DENVER — When a building is saved, it's not just saved once.
It's saved over, and over, and over again.
That's according to Barbara Pahl, senior vice president for field services at the National Trust for Historic Preservation. The organization works to protect significant places through direct action and inspiring public support.
The buildings in Larimer Square are no different, and a recent development plan calling to partially demolish some of the historic buildings that characterize the area led the National Trust for Historic Preservation to name it to its 2018 listing of "America's Most Endangered Places."
The development proposal in question is one proposed by Jeff Hermanson, president and CEO of Larimer Associates, and Denver real estate company Urban Villages, last year.
Under their plan, two new tall buildings were proposed, according to the Denver Business Journal. That proposal has since been withdrawn.
"We were concerned [it] would really destroy the historic character that has worked so well for Larimer Square since it was first protected by the city in the 1970s," Pahl said.
Larimer Square has a rich history. It was home to the Denver's first bookstore, post office and photo studio, but lost its magic in the late 19th century. Eventually, buildings fell into disarray and by the mid-1950s, it was commonly thought of as "skid row."
By the 1960s, the Denver Urban Renewal Authority had the area on its list to be demolished — and that would likely have been its fate, had it not been for local preservationist Dana Crawford.
Crawford worked with private investors and helped the block land on the National Register of Historic Places, protecting it from demolition. Crawford also worked closely on the area's redevelopment, ensuring the area retained the cozy charm it continues to have today.
"The problem is that saving a building isn’t something that you just do once. It’s a decision that has to be made generation by generation," Pahl said. "Every time a building needs some major investments, capital investments, you have to recommit again to another 30 or 60 years by reinvesting in those buildings — and that’s where I believe Larimer Square is today."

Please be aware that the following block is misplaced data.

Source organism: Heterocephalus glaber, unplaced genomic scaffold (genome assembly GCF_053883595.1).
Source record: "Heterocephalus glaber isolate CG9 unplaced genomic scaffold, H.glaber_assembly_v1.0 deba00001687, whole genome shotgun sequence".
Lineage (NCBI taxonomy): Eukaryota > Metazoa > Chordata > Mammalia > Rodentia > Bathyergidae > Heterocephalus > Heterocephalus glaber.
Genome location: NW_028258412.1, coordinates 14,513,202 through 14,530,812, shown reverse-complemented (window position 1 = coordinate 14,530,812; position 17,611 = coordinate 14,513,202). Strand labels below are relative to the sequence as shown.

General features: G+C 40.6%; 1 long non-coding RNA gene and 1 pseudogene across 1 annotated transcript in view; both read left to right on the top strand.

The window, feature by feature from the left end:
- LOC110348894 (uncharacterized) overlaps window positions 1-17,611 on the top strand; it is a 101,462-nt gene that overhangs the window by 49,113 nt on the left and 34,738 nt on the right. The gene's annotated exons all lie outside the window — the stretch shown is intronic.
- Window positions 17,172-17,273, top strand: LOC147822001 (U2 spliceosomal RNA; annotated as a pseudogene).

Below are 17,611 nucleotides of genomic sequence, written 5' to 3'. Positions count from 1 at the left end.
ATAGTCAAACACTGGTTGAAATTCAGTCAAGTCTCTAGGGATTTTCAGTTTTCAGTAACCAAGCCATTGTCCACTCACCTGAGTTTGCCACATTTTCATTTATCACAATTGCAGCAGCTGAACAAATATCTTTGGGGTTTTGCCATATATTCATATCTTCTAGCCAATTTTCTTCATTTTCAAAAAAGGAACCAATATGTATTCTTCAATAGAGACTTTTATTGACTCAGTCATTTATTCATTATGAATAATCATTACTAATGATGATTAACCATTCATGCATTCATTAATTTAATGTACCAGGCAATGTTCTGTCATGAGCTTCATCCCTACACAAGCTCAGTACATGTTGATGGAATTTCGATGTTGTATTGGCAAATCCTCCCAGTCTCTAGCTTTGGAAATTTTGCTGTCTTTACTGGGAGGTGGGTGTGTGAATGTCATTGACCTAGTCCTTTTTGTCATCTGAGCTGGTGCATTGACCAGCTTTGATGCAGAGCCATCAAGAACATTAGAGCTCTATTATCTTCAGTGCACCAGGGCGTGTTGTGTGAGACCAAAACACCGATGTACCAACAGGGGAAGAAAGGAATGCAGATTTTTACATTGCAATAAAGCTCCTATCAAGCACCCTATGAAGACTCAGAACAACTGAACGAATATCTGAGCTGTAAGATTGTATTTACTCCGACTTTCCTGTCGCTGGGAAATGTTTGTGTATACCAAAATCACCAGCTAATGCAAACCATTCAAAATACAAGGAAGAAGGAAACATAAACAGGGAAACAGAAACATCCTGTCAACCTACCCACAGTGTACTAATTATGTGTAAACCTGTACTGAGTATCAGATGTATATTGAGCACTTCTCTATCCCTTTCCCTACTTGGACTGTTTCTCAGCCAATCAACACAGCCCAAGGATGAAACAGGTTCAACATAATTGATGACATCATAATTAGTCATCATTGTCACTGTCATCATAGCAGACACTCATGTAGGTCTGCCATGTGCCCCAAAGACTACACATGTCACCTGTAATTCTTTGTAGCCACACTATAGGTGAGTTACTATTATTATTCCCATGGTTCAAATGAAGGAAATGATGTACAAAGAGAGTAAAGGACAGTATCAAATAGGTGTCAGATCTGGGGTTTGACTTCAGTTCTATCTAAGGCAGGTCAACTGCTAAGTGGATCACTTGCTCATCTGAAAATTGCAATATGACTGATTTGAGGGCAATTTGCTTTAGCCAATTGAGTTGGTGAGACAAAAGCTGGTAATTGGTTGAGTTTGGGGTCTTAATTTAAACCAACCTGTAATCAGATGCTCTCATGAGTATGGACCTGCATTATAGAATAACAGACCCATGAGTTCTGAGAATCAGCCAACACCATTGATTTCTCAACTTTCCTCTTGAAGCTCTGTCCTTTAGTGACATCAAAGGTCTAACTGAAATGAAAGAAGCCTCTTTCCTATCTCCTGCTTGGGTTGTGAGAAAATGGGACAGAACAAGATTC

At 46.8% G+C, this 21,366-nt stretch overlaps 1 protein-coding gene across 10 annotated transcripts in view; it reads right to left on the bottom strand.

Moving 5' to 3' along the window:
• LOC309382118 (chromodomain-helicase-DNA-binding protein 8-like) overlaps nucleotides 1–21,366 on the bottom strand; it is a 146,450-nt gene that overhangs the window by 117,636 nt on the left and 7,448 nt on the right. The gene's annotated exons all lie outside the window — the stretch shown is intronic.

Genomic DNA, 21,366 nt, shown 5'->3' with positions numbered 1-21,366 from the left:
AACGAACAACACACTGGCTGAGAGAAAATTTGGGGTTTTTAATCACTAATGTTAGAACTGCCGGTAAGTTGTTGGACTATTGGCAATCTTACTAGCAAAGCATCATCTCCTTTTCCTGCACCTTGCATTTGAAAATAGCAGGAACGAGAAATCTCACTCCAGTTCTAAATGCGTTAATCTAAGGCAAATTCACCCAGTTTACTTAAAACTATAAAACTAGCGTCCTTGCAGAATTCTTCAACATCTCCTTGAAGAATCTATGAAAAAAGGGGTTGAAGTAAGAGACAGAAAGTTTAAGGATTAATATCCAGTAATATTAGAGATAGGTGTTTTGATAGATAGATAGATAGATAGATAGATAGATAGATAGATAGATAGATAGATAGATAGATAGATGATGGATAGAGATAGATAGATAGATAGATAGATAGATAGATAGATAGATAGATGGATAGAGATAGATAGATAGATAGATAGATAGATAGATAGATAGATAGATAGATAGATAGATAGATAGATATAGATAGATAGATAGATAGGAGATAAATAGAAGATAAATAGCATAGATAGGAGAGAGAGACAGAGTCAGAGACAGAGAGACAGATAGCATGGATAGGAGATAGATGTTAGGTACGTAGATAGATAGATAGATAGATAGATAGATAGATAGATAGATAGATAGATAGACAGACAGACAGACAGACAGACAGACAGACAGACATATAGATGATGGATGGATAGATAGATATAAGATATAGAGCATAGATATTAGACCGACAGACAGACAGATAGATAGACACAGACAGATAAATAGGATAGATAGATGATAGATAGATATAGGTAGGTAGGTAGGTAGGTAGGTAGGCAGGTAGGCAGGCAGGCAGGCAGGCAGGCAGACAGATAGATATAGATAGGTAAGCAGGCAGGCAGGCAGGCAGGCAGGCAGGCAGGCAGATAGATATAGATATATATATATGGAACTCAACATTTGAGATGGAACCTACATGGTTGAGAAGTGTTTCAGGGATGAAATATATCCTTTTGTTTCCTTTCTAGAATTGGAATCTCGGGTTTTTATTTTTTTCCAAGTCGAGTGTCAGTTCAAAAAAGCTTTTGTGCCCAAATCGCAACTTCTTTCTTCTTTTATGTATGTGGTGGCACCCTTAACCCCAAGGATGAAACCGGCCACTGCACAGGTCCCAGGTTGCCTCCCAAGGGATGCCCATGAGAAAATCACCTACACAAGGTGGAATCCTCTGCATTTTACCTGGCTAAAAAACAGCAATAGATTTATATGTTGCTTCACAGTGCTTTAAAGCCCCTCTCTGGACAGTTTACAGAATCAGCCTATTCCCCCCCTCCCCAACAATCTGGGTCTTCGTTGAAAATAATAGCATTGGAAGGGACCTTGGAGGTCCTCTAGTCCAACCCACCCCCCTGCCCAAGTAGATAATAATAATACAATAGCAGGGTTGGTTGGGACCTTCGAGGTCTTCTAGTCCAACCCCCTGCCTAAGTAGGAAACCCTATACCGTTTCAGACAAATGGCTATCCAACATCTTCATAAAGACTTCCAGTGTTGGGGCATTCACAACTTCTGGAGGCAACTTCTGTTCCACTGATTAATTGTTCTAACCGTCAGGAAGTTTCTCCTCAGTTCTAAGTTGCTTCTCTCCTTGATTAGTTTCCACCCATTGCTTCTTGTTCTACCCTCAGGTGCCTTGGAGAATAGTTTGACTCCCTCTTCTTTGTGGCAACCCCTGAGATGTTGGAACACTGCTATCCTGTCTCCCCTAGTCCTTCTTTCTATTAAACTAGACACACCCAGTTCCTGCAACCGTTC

Pahl added that Larimer Square is a special place to Denver, and is also one of the earliest examples of historical preservation in the country.
Urban Villages has been meeting with city leaders, neighborhood associations and local businesses to discuss the area's future.
"For the last several months the [Urban Villages] team has been leading a wide public listening process that includes the opening of a community engagement center on Larimer Square, multiple neighborhood meetings, telephone town halls, social media engagement, and much more," said a spokesperson for the company in an email. "There have been hundreds and hundreds of pieces of input from the broader Denver community about the block."
"There’s a lot of talk about 'saving Larimer Square,' and I guess we have different points of view on what that should look like," Pahl said.
Pahl said the "preservation toolbox" is rich with incentives, tax credits that exist both in the federal level and on the state level that can be used to help subsidize the cost of restoration.
"I would just like to underscore the importance of protecting Larimer Square the way it is," Pahl said. "I think that is a treasured, beloved place. It is like the family jewel, if you will, and I think it’s important for anybody who wants to invest in Larimer Square to respect it the way the citizens of this city and this state have for the last 40 years and I think would like to for the next 40 to come."
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